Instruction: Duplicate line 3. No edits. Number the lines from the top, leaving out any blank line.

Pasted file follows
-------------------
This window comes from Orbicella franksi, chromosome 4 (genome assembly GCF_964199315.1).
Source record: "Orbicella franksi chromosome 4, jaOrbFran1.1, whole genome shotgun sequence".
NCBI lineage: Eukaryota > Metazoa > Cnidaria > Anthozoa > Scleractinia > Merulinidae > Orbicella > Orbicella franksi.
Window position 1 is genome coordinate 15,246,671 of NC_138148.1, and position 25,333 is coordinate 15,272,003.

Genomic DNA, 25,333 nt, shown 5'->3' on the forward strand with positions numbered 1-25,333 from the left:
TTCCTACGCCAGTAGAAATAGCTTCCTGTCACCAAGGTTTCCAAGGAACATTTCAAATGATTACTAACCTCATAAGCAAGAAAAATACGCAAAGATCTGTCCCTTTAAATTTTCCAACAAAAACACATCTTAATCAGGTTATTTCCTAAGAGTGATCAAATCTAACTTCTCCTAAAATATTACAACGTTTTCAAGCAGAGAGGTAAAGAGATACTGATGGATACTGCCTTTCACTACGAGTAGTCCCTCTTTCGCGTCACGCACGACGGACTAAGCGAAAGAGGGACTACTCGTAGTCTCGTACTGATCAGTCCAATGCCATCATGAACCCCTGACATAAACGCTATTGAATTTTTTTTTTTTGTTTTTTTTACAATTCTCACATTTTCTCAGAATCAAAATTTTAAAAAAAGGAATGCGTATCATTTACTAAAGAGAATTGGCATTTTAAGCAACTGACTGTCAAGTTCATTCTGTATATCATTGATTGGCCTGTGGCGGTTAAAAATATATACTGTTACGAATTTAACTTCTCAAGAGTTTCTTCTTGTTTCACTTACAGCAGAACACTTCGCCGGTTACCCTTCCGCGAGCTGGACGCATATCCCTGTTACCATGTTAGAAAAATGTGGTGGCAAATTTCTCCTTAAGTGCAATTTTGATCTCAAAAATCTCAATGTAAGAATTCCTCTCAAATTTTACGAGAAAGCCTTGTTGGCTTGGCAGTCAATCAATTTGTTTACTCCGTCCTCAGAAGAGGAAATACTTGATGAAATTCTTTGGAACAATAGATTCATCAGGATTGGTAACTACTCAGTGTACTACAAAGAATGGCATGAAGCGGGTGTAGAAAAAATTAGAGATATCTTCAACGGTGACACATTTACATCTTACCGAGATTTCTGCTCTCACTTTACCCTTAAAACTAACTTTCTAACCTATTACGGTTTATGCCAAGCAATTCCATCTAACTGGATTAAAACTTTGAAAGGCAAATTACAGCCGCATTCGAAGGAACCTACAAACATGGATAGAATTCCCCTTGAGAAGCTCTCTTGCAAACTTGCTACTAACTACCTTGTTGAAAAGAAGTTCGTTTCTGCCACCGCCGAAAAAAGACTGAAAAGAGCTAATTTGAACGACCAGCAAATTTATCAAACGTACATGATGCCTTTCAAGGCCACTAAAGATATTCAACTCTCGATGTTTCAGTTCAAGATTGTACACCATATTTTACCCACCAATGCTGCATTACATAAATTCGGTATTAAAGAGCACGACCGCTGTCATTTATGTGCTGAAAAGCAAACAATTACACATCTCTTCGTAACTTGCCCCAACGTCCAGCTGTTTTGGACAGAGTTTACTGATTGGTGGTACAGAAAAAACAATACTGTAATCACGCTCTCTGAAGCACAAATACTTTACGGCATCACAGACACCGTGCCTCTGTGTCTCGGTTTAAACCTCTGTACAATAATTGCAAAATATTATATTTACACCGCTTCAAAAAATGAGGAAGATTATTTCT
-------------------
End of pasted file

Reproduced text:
NCBI lineage: Eukaryota > Metazoa > Cnidaria > Anthozoa > Scleractinia > Merulinidae > Orbicella > Orbicella franksi.